Niger coup leaders reopens airspace

Niger coup leaders reopens its airspace Niger coup leaders reopens its airspace
A Boeing 737 operated for the Republic of Niger. (Photo: V1Images)

Niger military leaders have decided to reopen the country’s airspace after almost a month of closure following the recent coup that toppled president Mohamed Bazoum.

The military regime made the decision on Monday, according to the official Niger News Agency (ANP).

Niger coup leaders reopens its airspace
The renovated and modernized Diori Hamani International Airport. Niger

“The airspace of the Republic of Niger is open to all national and international commercial flights”, stated a spokesman for the Ministry of Transport, as quoted by the ANP. The reopening of the airspace also means that ground services have resumed their operations.

However, it’s important to note that the airspace is still closed to all operational military flights and other special flights. These types of flights are only authorised with prior approval from the competent authorities. The decision to keep the airspace closed for military and special flights is part of the military regime’s efforts to maintain control over the country.

The closure of the airspace was initially announced on 6 August due to the perceived threat of intervention from neighbouring countries. The Economic Community of West African States had threatened military intervention to restore the elected president, Bazoum, who was overthrown in the coup. As a precautionary measure, the military regime decided to close the airspace to ensure the country’s security and stability.

In addition to the closure of the airspace, Niger’s land and air borders were also closed immediately after the military took power. However, on 2 August, the military announced the reopening of the borders with five neighbouring countries: Algeria, Burkina Faso, Libya, Mali, and Chad. This move aimed to facilitate essential economic activities and maintain regional cooperation.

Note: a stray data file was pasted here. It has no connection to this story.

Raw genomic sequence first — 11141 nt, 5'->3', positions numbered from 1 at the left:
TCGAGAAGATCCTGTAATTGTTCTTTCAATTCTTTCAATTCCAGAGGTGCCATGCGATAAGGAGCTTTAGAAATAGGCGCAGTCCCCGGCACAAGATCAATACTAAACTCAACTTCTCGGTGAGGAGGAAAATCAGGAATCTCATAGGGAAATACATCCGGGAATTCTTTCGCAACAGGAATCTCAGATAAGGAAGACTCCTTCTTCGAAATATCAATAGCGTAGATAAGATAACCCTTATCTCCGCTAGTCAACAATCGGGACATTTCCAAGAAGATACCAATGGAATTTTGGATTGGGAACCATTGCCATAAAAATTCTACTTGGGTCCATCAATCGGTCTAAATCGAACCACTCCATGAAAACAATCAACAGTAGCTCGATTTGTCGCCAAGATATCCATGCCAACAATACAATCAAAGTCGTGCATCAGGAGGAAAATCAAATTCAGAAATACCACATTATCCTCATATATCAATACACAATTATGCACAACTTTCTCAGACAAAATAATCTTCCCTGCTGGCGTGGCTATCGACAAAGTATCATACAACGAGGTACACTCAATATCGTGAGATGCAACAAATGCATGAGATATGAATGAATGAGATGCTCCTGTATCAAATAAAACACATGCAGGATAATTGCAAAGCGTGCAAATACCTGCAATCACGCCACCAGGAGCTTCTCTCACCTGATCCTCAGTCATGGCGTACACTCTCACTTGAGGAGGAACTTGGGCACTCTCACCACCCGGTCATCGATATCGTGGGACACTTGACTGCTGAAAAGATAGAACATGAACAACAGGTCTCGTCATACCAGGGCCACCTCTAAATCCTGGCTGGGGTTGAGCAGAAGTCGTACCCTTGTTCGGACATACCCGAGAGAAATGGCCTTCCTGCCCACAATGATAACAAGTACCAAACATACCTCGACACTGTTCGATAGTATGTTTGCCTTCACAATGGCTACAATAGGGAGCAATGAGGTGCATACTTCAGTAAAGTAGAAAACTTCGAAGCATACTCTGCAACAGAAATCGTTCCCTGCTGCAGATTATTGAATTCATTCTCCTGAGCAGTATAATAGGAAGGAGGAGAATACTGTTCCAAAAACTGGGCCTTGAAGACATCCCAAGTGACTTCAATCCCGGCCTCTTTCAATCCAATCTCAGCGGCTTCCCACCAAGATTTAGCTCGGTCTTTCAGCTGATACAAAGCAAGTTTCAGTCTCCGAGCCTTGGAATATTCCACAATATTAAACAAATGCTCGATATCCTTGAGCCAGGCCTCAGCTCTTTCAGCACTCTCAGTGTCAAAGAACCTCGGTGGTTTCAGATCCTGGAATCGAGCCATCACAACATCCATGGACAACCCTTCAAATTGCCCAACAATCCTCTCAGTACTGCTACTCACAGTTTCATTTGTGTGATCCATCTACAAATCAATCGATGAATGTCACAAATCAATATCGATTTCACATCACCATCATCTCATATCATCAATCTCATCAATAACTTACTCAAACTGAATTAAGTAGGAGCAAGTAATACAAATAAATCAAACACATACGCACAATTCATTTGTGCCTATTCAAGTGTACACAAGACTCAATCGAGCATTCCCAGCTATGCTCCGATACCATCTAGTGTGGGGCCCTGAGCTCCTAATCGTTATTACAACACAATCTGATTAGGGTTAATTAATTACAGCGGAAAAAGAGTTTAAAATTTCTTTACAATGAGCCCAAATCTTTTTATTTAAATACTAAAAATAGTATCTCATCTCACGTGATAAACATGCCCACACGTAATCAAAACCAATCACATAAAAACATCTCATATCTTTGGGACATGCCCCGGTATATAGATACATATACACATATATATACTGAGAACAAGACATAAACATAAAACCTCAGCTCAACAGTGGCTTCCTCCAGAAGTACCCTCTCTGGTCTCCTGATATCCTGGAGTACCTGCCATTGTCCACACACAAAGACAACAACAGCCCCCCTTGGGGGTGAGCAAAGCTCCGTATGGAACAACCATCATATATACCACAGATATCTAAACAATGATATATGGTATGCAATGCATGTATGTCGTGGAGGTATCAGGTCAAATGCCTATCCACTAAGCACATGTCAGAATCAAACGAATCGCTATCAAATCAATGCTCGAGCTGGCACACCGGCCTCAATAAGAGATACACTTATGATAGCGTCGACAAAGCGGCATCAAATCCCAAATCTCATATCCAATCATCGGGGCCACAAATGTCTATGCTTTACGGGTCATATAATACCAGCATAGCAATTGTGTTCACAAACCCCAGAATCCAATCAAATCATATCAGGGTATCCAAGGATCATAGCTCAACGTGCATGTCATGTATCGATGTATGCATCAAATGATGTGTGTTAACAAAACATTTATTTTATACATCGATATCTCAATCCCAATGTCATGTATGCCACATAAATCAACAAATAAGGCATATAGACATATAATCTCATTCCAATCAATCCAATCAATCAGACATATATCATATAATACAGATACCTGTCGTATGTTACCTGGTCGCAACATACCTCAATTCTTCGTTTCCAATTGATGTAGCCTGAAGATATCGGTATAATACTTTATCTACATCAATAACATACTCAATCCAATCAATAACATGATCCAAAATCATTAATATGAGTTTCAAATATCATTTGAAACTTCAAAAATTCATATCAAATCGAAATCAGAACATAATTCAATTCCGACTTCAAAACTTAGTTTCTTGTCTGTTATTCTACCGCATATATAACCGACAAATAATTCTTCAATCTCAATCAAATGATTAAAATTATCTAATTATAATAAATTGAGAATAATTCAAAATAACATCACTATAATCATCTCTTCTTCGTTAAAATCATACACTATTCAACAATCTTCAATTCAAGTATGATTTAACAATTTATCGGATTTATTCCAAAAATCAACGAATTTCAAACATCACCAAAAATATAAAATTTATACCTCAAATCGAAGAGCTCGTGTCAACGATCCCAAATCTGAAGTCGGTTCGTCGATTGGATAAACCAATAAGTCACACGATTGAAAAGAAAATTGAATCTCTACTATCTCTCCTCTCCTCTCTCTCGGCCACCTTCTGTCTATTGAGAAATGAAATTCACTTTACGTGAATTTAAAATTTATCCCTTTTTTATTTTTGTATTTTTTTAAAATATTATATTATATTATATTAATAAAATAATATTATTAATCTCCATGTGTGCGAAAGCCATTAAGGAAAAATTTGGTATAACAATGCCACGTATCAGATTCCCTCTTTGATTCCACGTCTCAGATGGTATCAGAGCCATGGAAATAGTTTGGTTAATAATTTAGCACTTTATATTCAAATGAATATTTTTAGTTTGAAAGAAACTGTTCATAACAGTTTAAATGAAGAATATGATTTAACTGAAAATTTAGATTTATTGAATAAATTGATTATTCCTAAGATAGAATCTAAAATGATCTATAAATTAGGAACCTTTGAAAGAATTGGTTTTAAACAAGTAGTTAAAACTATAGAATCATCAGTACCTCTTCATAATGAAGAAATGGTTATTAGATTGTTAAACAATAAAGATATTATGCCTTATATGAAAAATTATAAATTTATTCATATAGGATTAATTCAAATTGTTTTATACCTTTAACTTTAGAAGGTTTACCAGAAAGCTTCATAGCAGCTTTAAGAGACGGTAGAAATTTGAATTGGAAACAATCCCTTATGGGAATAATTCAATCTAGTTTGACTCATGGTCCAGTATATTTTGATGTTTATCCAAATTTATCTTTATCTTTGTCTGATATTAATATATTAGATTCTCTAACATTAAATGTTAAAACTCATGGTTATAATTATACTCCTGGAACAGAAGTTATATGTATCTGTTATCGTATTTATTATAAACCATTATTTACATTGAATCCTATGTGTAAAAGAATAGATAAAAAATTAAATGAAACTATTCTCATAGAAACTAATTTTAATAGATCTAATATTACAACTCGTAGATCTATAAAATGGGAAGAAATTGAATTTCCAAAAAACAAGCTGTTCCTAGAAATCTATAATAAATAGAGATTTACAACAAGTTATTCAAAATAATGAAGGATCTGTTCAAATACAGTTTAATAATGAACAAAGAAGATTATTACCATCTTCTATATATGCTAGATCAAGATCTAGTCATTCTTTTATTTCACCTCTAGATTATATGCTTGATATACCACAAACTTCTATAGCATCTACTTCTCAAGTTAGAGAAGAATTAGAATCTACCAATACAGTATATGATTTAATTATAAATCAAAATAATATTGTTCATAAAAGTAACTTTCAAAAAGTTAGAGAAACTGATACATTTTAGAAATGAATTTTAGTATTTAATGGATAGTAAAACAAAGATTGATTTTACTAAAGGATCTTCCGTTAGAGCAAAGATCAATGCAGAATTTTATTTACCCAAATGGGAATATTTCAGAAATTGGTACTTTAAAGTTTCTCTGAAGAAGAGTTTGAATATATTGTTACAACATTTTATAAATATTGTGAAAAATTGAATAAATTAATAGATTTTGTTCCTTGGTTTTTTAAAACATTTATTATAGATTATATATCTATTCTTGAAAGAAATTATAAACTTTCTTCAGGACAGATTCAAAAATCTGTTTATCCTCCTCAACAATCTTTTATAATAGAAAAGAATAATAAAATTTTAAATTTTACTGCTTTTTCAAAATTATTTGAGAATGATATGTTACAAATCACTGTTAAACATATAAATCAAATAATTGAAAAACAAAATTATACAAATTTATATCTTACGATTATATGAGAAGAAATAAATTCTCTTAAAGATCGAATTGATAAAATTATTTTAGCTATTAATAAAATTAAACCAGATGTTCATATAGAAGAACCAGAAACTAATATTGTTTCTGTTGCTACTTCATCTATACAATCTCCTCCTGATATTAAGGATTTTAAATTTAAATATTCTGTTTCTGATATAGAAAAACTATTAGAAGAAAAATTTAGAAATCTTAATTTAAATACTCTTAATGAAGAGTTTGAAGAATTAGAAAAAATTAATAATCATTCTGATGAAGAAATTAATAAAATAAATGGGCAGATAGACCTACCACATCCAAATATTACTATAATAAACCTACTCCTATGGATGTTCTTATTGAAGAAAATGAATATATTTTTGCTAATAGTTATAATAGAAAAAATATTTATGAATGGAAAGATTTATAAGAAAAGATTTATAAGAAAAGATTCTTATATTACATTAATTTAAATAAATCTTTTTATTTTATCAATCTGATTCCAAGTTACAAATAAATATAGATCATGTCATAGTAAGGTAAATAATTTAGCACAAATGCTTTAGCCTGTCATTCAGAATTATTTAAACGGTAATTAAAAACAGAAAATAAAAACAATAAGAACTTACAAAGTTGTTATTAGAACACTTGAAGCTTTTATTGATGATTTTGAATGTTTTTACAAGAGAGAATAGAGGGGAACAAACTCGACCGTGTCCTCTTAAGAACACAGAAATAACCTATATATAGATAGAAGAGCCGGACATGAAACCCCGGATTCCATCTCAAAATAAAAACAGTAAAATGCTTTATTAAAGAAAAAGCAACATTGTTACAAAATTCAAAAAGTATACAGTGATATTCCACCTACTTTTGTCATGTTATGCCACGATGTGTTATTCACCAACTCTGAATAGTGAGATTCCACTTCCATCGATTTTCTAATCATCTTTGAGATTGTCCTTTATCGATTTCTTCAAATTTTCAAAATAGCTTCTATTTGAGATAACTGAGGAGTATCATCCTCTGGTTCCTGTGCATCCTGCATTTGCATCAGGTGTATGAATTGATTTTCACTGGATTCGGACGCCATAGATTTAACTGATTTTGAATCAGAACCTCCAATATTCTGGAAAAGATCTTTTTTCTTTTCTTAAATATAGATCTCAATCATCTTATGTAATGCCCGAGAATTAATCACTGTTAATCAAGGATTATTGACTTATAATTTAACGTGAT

Although the airspace was closed to most flights, there were exceptions for flights with special authorizations. These flights were allowed to continue serving Niamey airport, the capital of Niger. It’s unclear what criteria were used to grant these special authorizations, but it’s likely that they were for essential services or diplomatic purposes.

The reopening of the airspace is a positive development for Niger, as it signifies a gradual return to normalcy and a step towards resuming international travel and trade. However, it’s important to keep in mind that Niger is still under military rule, and the reopening of the airspace does not necessarily mean a complete return to democracy.

Niger coup leaders reopens its airspace
A Boeing 737 operated for the Republic of Niger. (Photo: V1Images)

The political situation in Niger remains fragile, and the international community will closely monitor the actions of the military regime. The reopening of the airspace should not overshadow the need for a peaceful and inclusive transition of power, as well as respect for human rights and the rule of law.

The situation in Niger remains dire as the sanctions imposed by ECOWAS continue to take a toll on the country. These sanctions were put in place with the aim of pressuring the ruling military to adhere to democratic principles and restore civilian governance.

However, the consequences of these punitive measures have been far-reaching and devastating for the people of Niger. The United Nations has raised alarm about the severe impact of regional sanctions, particularly emphasising how they are impeding the country’s access to essential food and medical supplies.

The scarcity of these vital resources poses a significant threat to the well-being and health of the Nigerien population. Furthermore, the closure of borders has further compounded the situation, hindering the flow of aid and exacerbating the already dire humanitarian crisis in the country.

Urgent action is required to address the devastating effects of these sanctions and ensure that the people of Niger do not bear the brunt of geopolitical disputes. Collaborative efforts between ECOWAS, the United Nations, and other international stakeholders must be undertaken to find a solution that balances the need for democratic progress with the preservation of human rights and the welfare of the Nigerien people.

Add a comment

Leave a Reply

Keep Up to Date with the Most Important News

By pressing the Subscribe button, you confirm that you have read and are agreeing to our Privacy Policy and Terms of Use

Discover more from Who Owns Africa

Subscribe now to keep reading and get access to the full archive.

Continue reading